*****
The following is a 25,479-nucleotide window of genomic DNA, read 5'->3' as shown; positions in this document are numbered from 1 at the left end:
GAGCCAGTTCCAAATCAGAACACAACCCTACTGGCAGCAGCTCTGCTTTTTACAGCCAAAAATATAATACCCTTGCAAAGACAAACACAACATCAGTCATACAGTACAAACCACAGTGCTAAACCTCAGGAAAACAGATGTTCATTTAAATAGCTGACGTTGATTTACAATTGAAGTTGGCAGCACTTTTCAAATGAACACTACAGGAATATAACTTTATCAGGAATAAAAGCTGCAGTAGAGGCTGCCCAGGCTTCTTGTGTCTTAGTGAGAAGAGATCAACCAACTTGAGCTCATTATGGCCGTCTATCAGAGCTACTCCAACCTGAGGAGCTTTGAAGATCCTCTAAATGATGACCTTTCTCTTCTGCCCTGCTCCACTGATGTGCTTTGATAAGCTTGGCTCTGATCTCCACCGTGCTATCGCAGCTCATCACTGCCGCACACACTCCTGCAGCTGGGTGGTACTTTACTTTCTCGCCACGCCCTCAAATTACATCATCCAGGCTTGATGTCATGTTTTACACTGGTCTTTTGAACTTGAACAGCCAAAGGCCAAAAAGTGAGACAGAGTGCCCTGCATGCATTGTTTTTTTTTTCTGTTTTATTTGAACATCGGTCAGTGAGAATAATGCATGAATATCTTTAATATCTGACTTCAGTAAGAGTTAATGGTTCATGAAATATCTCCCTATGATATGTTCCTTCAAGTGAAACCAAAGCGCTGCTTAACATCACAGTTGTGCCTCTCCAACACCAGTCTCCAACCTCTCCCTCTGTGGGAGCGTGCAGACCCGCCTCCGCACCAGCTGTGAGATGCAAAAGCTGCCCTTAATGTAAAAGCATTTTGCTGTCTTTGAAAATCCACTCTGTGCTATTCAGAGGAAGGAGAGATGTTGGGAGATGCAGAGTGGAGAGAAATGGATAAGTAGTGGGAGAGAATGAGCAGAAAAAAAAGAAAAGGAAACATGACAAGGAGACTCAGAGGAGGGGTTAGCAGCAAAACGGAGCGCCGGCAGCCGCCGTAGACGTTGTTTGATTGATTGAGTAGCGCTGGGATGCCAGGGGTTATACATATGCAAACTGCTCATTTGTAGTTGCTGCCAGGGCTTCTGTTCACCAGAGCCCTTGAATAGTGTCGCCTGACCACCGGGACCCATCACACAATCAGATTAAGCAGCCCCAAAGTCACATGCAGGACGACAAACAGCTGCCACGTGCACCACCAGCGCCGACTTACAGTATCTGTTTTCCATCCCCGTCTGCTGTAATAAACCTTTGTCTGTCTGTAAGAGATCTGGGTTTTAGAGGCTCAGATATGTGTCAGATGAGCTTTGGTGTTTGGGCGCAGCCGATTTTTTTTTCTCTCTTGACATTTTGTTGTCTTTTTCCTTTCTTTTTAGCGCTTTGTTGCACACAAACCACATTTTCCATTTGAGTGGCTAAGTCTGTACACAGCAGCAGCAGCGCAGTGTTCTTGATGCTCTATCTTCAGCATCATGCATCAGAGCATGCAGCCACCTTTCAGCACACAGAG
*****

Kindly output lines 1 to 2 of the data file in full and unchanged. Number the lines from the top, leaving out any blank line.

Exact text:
The following is a 25,479-nucleotide window of genomic DNA, read 5'->3' as shown; positions in this document are numbered from 1 at the left end:
GAGCCAGTTCCAAATCAGAACACAACCCTACTGGCAGCAGCTCTGCTTTTTACAGCCAAAAATATAATACCCTTGCAAAGACAAACACAACATCAGTCATACAGTACAAACCACAGTGCTAAACCTCAGGAAAACAGATGTTCATTTAAATAGCTGACGTTGATTTACAATTGAAGTTGGCAGCACTTTTCAAATGAACACTACAGGAATATAACTTTATCAGGAATAAAAGCTGCAGTAGAGGCTGCCCAGGCTTCTTGTGTCTTAGTGAGAAGAGATCAACCAACTTGAGCTCATTATGGCCGTCTATCAGAGCTACTCCAACCTGAGGAGCTTTGAAGATCCTCTAAATGATGACCTTTCTCTTCTGCCCTGCTCCACTGATGTGCTTTGATAAGCTTGGCTCTGATCTCCACCGTGCTATCGCAGCTCATCACTGCCGCACACACTCCTGCAGCTGGGTGGTACTTTACTTTCTCGCCACGCCCTCAAATTACATCATCCAGGCTTGATGTCATGTTTTACACTGGTCTTTTGAACTTGAACAGCCAAAGGCCAAAAAGTGAGACAGAGTGCCCTGCATGCATTGTTTTTTTTTTCTGTTTTATTTGAACATCGGTCAGTGAGAATAATGCATGAATATCTTTAATATCTGACTTCAGTAAGAGTTAATGGTTCATGAAATATCTCCCTATGATATGTTCCTTCAAGTGAAACCAAAGCGCTGCTTAACATCACAGTTGTGCCTCTCCAACACCAGTCTCCAACCTCTCCCTCTGTGGGAGCGTGCAGACCCGCCTCCGCACCAGCTGTGAGATGCAAAAGCTGCCCTTAATGTAAAAGCATTTTGCTGTCTTTGAAAATCCACTCTGTGCTATTCAGAGGAAGGAGAGATGTTGGGAGATGCAGAGTGGAGAGAAATGGATAAGTAGTGGGAGAGAATGAGCAGAAAAAAAAGAAAAGGAAACATGACAAGGAGACTCAGAGGAGGGGTTAGCAGCAAAACGGAGCGCCGGCAGCCGCCGTAGACGTTGTTTGATTGATTGAGTAGCGCTGGGATGCCAGGGGTTATACATATGCAAACTGCTCATTTGTAGTTGCTGCCAGGGCTTCTGTTCACCAGAGCCCTTGAATAGTGTCGCCTGACCACCGGGACCCATCACACAATCAGATTAAGCAGCCCCAAAGTCACATGCAGGACGACAAACAGCTGCCACGTGCACCACCAGCGCCGACTTACAGTATCTGTTTTCCATCCCCGTCTGCTGTAATAAACCTTTGTCTGTCTGTAAGAGATCTGGGTTTTAGAGGCTCAGATATGTGTCAGATGAGCTTTGGTGTTTGGGCGCAGCCGATTTTTTTTTCTCTCTTGACATTTTGTTGTCTTTTTCCTTTCTTTTTAGCGCTTTGTTGCACACAAACCACATTTTCCATTTGAGTGGCTAAGTCTGTACACAGCAGCAGCAGCGCAGTGTTCTTGATGCTCTATCTTCAGCATCATGCATCAGAGCATGCAGCCACCTTTCAGCACACAGAG